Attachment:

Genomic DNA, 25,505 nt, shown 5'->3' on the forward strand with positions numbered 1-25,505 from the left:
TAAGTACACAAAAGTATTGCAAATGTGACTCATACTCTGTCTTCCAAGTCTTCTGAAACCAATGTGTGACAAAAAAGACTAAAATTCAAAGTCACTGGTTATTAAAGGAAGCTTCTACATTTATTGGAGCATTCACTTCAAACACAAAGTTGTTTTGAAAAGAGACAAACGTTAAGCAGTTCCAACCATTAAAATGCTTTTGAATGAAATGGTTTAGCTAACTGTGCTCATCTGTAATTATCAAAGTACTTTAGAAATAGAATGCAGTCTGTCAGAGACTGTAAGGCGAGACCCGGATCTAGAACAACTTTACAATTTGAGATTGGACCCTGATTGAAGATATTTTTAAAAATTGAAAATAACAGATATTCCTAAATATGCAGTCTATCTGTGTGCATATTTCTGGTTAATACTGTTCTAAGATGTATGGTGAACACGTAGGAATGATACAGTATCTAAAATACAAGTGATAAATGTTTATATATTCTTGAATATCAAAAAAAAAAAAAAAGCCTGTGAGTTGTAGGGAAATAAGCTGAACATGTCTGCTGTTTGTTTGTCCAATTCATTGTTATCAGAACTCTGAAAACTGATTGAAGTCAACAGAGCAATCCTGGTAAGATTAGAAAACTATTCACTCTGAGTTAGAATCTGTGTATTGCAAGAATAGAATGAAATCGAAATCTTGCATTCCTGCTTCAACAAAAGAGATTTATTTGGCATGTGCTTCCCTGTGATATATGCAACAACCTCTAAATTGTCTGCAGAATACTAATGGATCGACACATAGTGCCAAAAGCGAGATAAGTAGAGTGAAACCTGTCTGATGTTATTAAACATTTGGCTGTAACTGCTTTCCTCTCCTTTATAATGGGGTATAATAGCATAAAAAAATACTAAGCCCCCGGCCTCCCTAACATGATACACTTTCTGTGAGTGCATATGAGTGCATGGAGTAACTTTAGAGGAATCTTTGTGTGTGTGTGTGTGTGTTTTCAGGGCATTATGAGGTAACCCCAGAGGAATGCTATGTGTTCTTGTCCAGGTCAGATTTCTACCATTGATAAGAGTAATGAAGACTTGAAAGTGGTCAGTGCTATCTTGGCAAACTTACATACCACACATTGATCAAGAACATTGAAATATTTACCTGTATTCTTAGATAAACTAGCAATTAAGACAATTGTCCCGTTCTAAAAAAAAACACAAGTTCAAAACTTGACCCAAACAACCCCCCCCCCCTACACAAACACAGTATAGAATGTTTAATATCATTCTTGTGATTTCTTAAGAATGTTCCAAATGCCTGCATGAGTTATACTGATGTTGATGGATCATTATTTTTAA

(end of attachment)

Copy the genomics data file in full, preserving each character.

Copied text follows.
Genomic DNA, 25,505 nt, shown 5'->3' on the forward strand with positions numbered 1-25,505 from the left:
TAAGTACACAAAAGTATTGCAAATGTGACTCATACTCTGTCTTCCAAGTCTTCTGAAACCAATGTGTGACAAAAAAGACTAAAATTCAAAGTCACTGGTTATTAAAGGAAGCTTCTACATTTATTGGAGCATTCACTTCAAACACAAAGTTGTTTTGAAAAGAGACAAACGTTAAGCAGTTCCAACCATTAAAATGCTTTTGAATGAAATGGTTTAGCTAACTGTGCTCATCTGTAATTATCAAAGTACTTTAGAAATAGAATGCAGTCTGTCAGAGACTGTAAGGCGAGACCCGGATCTAGAACAACTTTACAATTTGAGATTGGACCCTGATTGAAGATATTTTTAAAAATTGAAAATAACAGATATTCCTAAATATGCAGTCTATCTGTGTGCATATTTCTGGTTAATACTGTTCTAAGATGTATGGTGAACACGTAGGAATGATACAGTATCTAAAATACAAGTGATAAATGTTTATATATTCTTGAATATCAAAAAAAAAAAAAAAGCCTGTGAGTTGTAGGGAAATAAGCTGAACATGTCTGCTGTTTGTTTGTCCAATTCATTGTTATCAGAACTCTGAAAACTGATTGAAGTCAACAGAGCAATCCTGGTAAGATTAGAAAACTATTCACTCTGAGTTAGAATCTGTGTATTGCAAGAATAGAATGAAATCGAAATCTTGCATTCCTGCTTCAACAAAAGAGATTTATTTGGCATGTGCTTCCCTGTGATATATGCAACAACCTCTAAATTGTCTGCAGAATACTAATGGATCGACACATAGTGCCAAAAGCGAGATAAGTAGAGTGAAACCTGTCTGATGTTATTAAACATTTGGCTGTAACTGCTTTCCTCTCCTTTATAATGGGGTATAATAGCATAAAAAAATACTAAGCCCCCGGCCTCCCTAACATGATACACTTTCTGTGAGTGCATATGAGTGCATGGAGTAACTTTAGAGGAATCTTTGTGTGTGTGTGTGTGTGTTTTCAGGGCATTATGAGGTAACCCCAGAGGAATGCTATGTGTTCTTGTCCAGGTCAGATTTCTACCATTGATAAGAGTAATGAAGACTTGAAAGTGGTCAGTGCTATCTTGGCAAACTTACATACCACACATTGATCAAGAACATTGAAATATTTACCTGTATTCTTAGATAAACTAGCAATTAAGACAATTGTCCCGTTCTAAAAAAAAACACAAGTTCAAAACTTGACCCAAACAACCCCCCCCCCCTACACAAACACAGTATAGAATGTTTAATATCATTCTTGTGATTTCTTAAGAATGTTCCAAATGCCTGCATGAGTTATACTGATGTTGATGGATCATTATTTTTAA